Buried Under Romance welcomes Regan Walker today, for her novella The Twelfth Night Wager! Regan will be talking about widows in Regency England, so stay tuned for that. :)
** Regan will be awarding a copy of three (3) of her books, Racing with the Wind, The Holly and the Thistle and The Shamrock and the Rose to one randomly drawn commenter during the tour.**
About the book:
“Speak of the devil,” said Lady Claremont.
The five women looked toward the doorway that led to the smaller book room. There on the threshold stood Eustace, in a dark blue coat over a white shirt and buff-colored breeches. Grace thought him very dashing. When his eyes focused on her, followed by a warm smile, her heart skipped.
She thought she heard Priscilla Wentworth let out a sigh. Apparently Eustace had made another conquest. How tiring it must be for him, she thought to herself, all those ladies falling at his feet. But even to herself, that sounded like jealousy.
He strode to their table, stopping along the way to greet other guests playing cards. When finally he reached them, he wished the group of five women good-day.
“How’s the card game going, ladies?”
“It’s not whist,” said the countess, “but ’twill do as it’s loo.” She chuckled at her own rhyme, and the ivory feather above her silver locks flicked in jaunty fashion. Emily rolled her eyes.
Eustace chuckled, too. “You look well settled into the game.”
“Have you just come from the fox-hunt?” Grace asked.
“I have. But you can be thankful I first cleaned off the mud. It’s positively soggy out there. Still, it was worth it; Ormond, Alvanley and I had a good run through the woods.”
“It sounds delightful,” said Emily. “I love the sounds of the bugle and the hounds eager to give chase to the wily fox. Did you catch him?”
“Sadly, yes. The end of the chase is always so…final, and somehow disappointing.”
Eustace’s words drew her attention and she noticed his serious expression. She had the feeling he wasn’t talking only about fox-hunts.
Widows in Regency England
There were many widows in Regency England. This was assured by the earlier war with France and the general mortality. Since my heroine in The Twelfth Night Wager, Grace, Lady Leisterfield, was a young widow, it was necessary for me to understand what was required of her in Regency England. So what did that mean for her clothing?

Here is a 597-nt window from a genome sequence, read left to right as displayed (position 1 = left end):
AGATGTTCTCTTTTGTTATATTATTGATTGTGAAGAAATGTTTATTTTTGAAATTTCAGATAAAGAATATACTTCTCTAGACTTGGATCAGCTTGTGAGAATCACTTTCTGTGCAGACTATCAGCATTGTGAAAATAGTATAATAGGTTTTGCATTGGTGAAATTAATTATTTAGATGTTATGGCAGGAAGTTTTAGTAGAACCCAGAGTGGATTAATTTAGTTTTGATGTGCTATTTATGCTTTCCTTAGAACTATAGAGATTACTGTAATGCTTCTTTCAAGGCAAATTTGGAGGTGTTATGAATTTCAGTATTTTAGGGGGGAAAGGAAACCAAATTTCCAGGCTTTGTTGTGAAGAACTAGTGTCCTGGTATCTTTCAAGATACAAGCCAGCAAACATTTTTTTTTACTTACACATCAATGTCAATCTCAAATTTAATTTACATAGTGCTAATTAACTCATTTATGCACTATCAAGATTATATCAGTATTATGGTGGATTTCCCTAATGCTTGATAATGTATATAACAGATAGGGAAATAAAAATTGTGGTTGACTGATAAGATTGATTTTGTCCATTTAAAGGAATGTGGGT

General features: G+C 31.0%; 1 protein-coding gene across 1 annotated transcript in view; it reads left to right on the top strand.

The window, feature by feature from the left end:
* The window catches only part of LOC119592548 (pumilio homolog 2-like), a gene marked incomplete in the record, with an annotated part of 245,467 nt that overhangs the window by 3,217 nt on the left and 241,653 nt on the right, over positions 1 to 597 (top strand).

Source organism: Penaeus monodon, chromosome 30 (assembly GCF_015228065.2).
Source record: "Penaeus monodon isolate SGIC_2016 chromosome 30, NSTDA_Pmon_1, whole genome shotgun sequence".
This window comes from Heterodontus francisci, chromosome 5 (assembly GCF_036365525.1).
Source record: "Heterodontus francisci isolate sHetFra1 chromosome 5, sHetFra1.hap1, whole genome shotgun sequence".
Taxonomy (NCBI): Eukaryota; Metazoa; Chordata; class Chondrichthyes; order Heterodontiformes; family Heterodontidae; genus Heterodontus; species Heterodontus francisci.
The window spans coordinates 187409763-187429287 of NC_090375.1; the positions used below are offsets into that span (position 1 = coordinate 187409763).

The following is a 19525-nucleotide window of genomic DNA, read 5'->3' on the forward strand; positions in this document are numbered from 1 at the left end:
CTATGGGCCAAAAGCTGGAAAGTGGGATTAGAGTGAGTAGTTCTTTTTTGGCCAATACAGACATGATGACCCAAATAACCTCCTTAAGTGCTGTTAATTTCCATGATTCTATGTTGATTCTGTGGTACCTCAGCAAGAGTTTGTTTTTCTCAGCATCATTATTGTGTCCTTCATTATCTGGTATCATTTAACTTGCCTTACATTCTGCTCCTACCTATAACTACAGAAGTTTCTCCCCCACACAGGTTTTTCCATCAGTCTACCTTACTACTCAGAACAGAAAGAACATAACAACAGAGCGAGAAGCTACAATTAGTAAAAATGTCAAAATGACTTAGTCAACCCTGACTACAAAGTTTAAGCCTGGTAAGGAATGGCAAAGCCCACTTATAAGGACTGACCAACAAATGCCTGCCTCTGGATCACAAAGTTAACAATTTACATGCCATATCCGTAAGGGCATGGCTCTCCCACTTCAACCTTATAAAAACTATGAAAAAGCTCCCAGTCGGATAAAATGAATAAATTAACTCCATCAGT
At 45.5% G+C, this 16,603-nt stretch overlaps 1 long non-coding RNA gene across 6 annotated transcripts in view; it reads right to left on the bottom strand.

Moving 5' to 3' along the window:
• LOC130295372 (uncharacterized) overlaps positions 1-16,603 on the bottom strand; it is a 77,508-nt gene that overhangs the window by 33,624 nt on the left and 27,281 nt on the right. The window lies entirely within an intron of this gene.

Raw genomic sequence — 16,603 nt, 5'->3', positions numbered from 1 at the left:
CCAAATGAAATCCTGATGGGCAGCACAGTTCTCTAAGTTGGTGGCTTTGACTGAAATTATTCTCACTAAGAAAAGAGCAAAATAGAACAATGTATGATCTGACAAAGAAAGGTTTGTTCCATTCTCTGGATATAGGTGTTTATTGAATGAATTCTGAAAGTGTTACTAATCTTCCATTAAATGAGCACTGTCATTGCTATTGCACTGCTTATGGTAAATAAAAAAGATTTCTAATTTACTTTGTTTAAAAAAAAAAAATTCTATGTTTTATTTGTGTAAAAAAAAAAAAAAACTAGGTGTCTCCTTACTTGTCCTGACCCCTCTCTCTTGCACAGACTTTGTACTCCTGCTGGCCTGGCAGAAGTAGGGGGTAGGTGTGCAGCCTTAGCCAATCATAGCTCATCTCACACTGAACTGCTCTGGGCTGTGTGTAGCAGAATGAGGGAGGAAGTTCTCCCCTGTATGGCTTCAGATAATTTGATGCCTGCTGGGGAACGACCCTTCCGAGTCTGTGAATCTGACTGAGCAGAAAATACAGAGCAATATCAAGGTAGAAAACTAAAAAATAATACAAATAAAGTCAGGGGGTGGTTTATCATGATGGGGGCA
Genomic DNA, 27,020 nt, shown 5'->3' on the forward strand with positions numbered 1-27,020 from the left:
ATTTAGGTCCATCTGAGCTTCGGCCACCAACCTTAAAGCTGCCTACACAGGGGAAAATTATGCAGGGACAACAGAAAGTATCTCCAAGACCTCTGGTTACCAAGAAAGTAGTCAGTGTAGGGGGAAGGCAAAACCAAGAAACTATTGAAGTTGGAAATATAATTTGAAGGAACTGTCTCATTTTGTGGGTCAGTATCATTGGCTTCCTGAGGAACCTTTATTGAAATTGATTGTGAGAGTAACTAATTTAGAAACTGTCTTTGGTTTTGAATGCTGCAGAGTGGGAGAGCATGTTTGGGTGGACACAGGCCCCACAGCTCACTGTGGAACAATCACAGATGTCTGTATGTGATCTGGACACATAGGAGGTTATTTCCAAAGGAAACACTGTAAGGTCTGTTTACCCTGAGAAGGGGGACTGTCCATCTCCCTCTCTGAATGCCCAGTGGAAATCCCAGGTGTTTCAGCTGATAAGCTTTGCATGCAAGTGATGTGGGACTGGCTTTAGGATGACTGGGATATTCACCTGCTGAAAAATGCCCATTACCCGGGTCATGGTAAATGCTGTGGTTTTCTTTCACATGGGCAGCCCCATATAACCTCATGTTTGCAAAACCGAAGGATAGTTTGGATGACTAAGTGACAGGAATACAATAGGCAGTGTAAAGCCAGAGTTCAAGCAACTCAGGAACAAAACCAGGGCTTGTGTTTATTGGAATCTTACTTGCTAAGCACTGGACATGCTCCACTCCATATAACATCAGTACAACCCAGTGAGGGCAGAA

For a widow, the mourning period was one year. A period in which the woman set herself aside from society while still in its midst. She would not participate in social activities, nor could she marry within the first year (the main reason being to ensure she was not with child, which would put the identity of the child’s father in question). Her clothing would announce that she was a widow and in what stage of mourning.
In the first stage, or the first six months, black was the only acceptable color. Her black gowns would be made of bombazine, a heavy silk; crepe, a lightweight silk treated with no sheen; sarsnet, a soft fabric which might be silk; gossamer, a light sheer fabric; and velvet. Accessories might include a mourning bonnet, a black shawl, black gloves, a widow’s cap and perhaps a crepe veil. The only acceptable jewelry for full mourning was that of jet, black enamel, black glass, or amber.
Then, in the second stage, or the next six months (Lord Eustace remembers observing Grace at a ball dressed in gray), the widow could wear subdued grays, purples, lilacs, violet, lavender and brown, as well as white. (White was not the color brides wore in the Regency, and if a widow did marry during mourning, she would not wear mourning colors.) The subdued colors of “half mourning” were designed to help the woman transition to the colors of her regular clothing. For some, death was so common in an extended family that it might take some individuals years before they could safely abandon their mourning gowns.
When Queen Charlotte died in 1818 (half way through my story), the nobility went into full mourning. Hence, everyone in The Twelfth Night Wager is wearing black after that, though the social whirl of Regency London did not subside. Even the men wore the clothes of mourning. A man might be expected to wear a dark jacket black cravat, black or white shirt, black bordered handkerchief or armband, or a black ornament on his hat, but his life was not turned upside down like a woman’s, for he often wore black clothes as a matter of course. Beau Brummel made it his signature clothing, after all (and so did my hero, Hugh, the Marquess of Ormond, in Racing With The Wind).
Okay, so the heroine is in black or gray…when did she take the title “dowager?” Generally, widows did not have to be labeled “dowager” as in “Dowager Baroness of Leisterfield,” until the heir to the title married. In my story the heir is young David, so she did not have to don the title, and no young widow would want to as it suggested age.
***I enjoyed reading this novella and posted a review of it - to view, click here.
As a child Regan Walker loved to write stories, particularly about adventure-loving girls, but by the time she got to college more serious pursuits took priority. One of her professors thought her suited to the profession of law, and Regan realized it would be better to be a hammer than a nail. Years of serving clients in private practice and several stints in high levels of government gave her a love of international travel and a feel for the demands of the “Crown” on its subjects. Hence her romance novels often involve a demanding Prince Regent who thinks of his subjects as his private talent pool.